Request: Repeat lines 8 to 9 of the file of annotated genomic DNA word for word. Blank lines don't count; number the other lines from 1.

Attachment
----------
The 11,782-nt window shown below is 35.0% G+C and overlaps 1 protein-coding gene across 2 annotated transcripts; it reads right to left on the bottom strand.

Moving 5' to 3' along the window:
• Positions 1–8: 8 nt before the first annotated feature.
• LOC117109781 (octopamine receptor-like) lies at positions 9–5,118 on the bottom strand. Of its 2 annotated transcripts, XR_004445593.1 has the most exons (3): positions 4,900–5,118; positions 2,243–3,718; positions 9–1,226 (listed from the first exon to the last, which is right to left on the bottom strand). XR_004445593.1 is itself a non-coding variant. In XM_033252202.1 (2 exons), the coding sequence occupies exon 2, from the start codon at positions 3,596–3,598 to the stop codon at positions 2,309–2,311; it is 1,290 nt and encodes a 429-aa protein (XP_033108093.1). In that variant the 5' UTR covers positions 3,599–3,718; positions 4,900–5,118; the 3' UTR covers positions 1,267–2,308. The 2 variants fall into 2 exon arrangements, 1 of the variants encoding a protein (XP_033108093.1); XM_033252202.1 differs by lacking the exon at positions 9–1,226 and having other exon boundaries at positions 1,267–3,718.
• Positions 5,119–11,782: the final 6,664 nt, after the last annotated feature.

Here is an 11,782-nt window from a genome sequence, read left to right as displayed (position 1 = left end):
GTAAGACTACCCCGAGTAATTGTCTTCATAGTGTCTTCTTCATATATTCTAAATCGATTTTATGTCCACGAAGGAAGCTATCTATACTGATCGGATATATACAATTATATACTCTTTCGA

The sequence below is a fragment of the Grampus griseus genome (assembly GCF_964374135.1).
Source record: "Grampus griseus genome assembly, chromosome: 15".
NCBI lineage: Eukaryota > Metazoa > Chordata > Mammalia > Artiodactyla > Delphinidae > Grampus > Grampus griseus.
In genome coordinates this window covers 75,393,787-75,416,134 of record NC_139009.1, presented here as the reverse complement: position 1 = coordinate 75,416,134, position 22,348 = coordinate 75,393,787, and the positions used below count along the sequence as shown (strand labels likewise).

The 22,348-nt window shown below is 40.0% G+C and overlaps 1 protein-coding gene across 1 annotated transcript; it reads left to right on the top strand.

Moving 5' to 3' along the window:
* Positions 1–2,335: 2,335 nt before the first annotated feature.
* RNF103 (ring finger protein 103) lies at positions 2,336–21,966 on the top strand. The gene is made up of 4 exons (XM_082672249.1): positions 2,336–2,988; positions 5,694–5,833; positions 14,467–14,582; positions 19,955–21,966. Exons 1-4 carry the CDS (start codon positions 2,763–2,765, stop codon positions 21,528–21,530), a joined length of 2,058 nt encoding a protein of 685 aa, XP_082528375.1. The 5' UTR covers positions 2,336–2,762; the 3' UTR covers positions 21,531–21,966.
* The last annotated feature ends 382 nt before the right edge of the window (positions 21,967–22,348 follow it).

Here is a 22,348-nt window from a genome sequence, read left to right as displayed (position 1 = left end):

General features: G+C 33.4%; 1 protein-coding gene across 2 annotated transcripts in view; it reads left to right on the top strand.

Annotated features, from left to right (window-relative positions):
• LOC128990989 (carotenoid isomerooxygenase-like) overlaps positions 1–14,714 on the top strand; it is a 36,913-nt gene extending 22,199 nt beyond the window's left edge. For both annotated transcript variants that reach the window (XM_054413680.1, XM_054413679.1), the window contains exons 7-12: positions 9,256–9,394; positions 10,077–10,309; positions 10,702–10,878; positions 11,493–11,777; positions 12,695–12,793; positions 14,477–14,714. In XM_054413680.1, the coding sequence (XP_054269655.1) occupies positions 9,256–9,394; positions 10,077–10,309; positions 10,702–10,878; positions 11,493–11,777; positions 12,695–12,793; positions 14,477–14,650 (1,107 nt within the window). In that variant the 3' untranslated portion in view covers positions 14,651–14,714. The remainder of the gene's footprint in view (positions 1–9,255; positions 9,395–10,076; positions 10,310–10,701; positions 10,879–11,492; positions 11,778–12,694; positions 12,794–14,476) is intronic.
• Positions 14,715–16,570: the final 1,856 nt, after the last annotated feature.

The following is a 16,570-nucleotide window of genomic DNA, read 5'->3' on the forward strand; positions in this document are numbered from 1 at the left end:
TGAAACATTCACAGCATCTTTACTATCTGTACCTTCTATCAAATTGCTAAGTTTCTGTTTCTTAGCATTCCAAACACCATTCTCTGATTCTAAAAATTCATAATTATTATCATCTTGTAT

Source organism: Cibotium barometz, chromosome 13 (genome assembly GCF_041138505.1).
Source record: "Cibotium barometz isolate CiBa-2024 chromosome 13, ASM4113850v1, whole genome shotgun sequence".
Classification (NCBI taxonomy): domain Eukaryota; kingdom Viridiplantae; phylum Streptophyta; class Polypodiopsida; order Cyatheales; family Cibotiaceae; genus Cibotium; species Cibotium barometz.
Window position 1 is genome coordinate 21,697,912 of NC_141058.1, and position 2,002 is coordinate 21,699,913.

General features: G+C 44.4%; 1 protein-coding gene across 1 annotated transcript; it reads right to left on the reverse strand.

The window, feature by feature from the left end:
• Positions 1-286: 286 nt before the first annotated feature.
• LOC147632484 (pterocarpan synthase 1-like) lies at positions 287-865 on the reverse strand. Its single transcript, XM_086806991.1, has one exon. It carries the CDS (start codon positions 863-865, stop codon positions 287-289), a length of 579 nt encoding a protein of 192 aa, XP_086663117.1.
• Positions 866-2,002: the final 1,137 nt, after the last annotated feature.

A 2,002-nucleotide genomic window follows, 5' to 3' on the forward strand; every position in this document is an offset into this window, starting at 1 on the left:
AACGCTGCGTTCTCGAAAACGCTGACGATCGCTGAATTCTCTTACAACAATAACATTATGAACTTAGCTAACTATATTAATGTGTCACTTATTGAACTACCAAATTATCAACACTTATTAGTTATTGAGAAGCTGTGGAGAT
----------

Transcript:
The sequence below is a fragment of the Grampus griseus genome (assembly GCF_964374135.1).
Source record: "Grampus griseus genome assembly, chromosome: 15".